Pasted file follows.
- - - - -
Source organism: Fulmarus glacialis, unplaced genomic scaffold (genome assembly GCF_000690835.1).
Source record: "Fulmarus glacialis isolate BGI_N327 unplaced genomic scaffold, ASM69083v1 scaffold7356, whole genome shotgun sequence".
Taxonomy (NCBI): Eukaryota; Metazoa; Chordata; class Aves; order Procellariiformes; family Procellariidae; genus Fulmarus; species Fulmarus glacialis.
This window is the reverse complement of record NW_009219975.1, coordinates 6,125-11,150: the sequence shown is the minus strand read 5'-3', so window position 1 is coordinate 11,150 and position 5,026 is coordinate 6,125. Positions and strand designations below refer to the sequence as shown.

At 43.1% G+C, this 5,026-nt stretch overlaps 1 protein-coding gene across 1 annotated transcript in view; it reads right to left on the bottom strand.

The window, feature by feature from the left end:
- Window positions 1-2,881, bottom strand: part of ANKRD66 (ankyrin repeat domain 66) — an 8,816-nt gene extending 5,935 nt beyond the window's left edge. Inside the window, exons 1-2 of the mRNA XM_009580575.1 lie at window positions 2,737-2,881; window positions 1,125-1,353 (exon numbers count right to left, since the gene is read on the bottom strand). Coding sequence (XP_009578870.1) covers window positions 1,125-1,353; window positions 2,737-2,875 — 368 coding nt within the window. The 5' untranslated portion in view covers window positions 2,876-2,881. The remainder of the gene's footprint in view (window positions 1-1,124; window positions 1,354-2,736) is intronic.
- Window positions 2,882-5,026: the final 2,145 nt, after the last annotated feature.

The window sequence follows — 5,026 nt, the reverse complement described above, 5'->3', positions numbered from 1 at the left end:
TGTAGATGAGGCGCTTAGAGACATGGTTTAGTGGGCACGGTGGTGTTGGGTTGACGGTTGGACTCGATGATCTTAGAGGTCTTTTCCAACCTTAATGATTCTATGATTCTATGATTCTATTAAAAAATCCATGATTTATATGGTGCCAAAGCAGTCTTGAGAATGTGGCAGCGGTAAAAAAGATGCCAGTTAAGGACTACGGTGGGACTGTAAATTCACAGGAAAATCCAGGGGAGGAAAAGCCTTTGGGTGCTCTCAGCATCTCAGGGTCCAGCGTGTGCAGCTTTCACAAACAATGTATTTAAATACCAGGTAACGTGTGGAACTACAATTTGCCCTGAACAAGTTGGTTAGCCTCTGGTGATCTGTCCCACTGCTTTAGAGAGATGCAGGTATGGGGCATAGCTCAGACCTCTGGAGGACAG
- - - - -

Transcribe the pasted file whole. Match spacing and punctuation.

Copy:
Source organism: Fulmarus glacialis, unplaced genomic scaffold (genome assembly GCF_000690835.1).
Source record: "Fulmarus glacialis isolate BGI_N327 unplaced genomic scaffold, ASM69083v1 scaffold7356, whole genome shotgun sequence".
Taxonomy (NCBI): Eukaryota; Metazoa; Chordata; class Aves; order Procellariiformes; family Procellariidae; genus Fulmarus; species Fulmarus glacialis.
This window is the reverse complement of record NW_009219975.1, coordinates 6,125-11,150: the sequence shown is the minus strand read 5'-3', so window position 1 is coordinate 11,150 and position 5,026 is coordinate 6,125. Positions and strand designations below refer to the sequence as shown.

At 43.1% G+C, this 5,026-nt stretch overlaps 1 protein-coding gene across 1 annotated transcript in view; it reads right to left on the bottom strand.

The window, feature by feature from the left end:
- Window positions 1-2,881, bottom strand: part of ANKRD66 (ankyrin repeat domain 66) — an 8,816-nt gene extending 5,935 nt beyond the window's left edge. Inside the window, exons 1-2 of the mRNA XM_009580575.1 lie at window positions 2,737-2,881; window positions 1,125-1,353 (exon numbers count right to left, since the gene is read on the bottom strand). Coding sequence (XP_009578870.1) covers window positions 1,125-1,353; window positions 2,737-2,875 — 368 coding nt within the window. The 5' untranslated portion in view covers window positions 2,876-2,881. The remainder of the gene's footprint in view (window positions 1-1,124; window positions 1,354-2,736) is intronic.
- Window positions 2,882-5,026: the final 2,145 nt, after the last annotated feature.

The window sequence follows — 5,026 nt, the reverse complement described above, 5'->3', positions numbered from 1 at the left end:
TGTAGATGAGGCGCTTAGAGACATGGTTTAGTGGGCACGGTGGTGTTGGGTTGACGGTTGGACTCGATGATCTTAGAGGTCTTTTCCAACCTTAATGATTCTATGATTCTATGATTCTATTAAAAAATCCATGATTTATATGGTGCCAAAGCAGTCTTGAGAATGTGGCAGCGGTAAAAAAGATGCCAGTTAAGGACTACGGTGGGACTGTAAATTCACAGGAAAATCCAGGGGAGGAAAAGCCTTTGGGTGCTCTCAGCATCTCAGGGTCCAGCGTGTGCAGCTTTCACAAACAATGTATTTAAATACCAGGTAACGTGTGGAACTACAATTTGCCCTGAACAAGTTGGTTAGCCTCTGGTGATCTGTCCCACTGCTTTAGAGAGATGCAGGTATGGGGCATAGCTCAGACCTCTGGAGGACAG